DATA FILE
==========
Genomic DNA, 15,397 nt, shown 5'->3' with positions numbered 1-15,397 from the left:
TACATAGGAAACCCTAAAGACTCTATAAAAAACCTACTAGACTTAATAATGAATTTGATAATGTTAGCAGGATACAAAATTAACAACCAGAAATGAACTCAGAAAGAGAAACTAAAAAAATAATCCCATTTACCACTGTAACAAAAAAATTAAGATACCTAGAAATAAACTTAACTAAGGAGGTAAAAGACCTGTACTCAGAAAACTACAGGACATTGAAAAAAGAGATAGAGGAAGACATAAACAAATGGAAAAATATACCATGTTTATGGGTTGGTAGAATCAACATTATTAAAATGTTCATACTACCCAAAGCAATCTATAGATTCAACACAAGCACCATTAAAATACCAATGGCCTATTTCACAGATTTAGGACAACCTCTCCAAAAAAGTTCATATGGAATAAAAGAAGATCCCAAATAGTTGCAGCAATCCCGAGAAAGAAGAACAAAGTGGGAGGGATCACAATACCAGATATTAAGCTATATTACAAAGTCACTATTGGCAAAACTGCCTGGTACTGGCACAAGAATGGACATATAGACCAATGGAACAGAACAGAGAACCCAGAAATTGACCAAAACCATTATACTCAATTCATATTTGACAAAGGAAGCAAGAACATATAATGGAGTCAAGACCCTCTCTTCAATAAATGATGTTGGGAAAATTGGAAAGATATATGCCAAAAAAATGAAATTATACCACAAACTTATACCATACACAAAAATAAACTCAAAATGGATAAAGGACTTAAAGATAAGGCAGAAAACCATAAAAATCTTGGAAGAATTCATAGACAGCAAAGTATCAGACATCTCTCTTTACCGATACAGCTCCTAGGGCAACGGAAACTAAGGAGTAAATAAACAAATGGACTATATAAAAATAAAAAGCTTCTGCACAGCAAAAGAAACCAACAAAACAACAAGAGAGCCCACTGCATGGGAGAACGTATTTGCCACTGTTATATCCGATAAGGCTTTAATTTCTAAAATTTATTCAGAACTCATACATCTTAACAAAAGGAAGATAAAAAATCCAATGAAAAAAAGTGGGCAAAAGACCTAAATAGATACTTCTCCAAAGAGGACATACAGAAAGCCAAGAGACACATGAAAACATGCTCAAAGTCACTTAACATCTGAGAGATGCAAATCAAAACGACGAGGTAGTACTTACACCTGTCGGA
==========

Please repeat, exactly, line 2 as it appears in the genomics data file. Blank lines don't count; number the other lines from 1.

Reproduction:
TACATAGGAAACCCTAAAGACTCTATAAAAAACCTACTAGACTTAATAATGAATTTGATAATGTTAGCAGGATACAAAATTAACAACCAGAAATGAACTCAGAAAGAGAAACTAAAAAAATAATCCCATTTACCACTGTAACAAAAAAATTAAGATACCTAGAAATAAACTTAACTAAGGAGGTAAAAGACCTGTACTCAGAAAACTACAGGACATTGAAAAAAGAGATAGAGGAAGACATAAACAAATGGAAAAATATACCATGTTTATGGGTTGGTAGAATCAACATTATTAAAATGTTCATACTACCCAAAGCAATCTATAGATTCAACACAAGCACCATTAAAATACCAATGGCCTATTTCACAGATTTAGGACAACCTCTCCAAAAAAGTTCATATGGAATAAAAGAAGATCCCAAATAGTTGCAGCAATCCCGAGAAAGAAGAACAAAGTGGGAGGGATCACAATACCAGATATTAAGCTATATTACAAAGTCACTATTGGCAAAACTGCCTGGTACTGGCACAAGAATGGACATATAGACCAATGGAACAGAACAGAGAACCCAGAAATTGACCAAAACCATTATACTCAATTCATATTTGACAAAGGAAGCAAGAACATATAATGGAGTCAAGACCCTCTCTTCAATAAATGATGTTGGGAAAATTGGAAAGATATATGCCAAAAAAATGAAATTATACCACAAACTTATACCATACACAAAAATAAACTCAAAATGGATAAAGGACTTAAAGATAAGGCAGAAAACCATAAAAATCTTGGAAGAATTCATAGACAGCAAAGTATCAGACATCTCTCTTTACCGATACAGCTCCTAGGGCAACGGAAACTAAGGAGTAAATAAACAAATGGACTATATAAAAATAAAAAGCTTCTGCACAGCAAAAGAAACCAACAAAACAACAAGAGAGCCCACTGCATGGGAGAACGTATTTGCCACTGTTATATCCGATAAGGCTTTAATTTCTAAAATTTATTCAGAACTCATACATCTTAACAAAAGGAAGATAAAAAATCCAATGAAAAAAAGTGGGCAAAAGACCTAAATAGATACTTCTCCAAAGAGGACATACAGAAAGCCAAGAGACACATGAAAACATGCTCAAAGTCACTTAACATCTGAGAGATGCAAATCAAAACGACGAGGTAGTACTTACACCTGTCGGA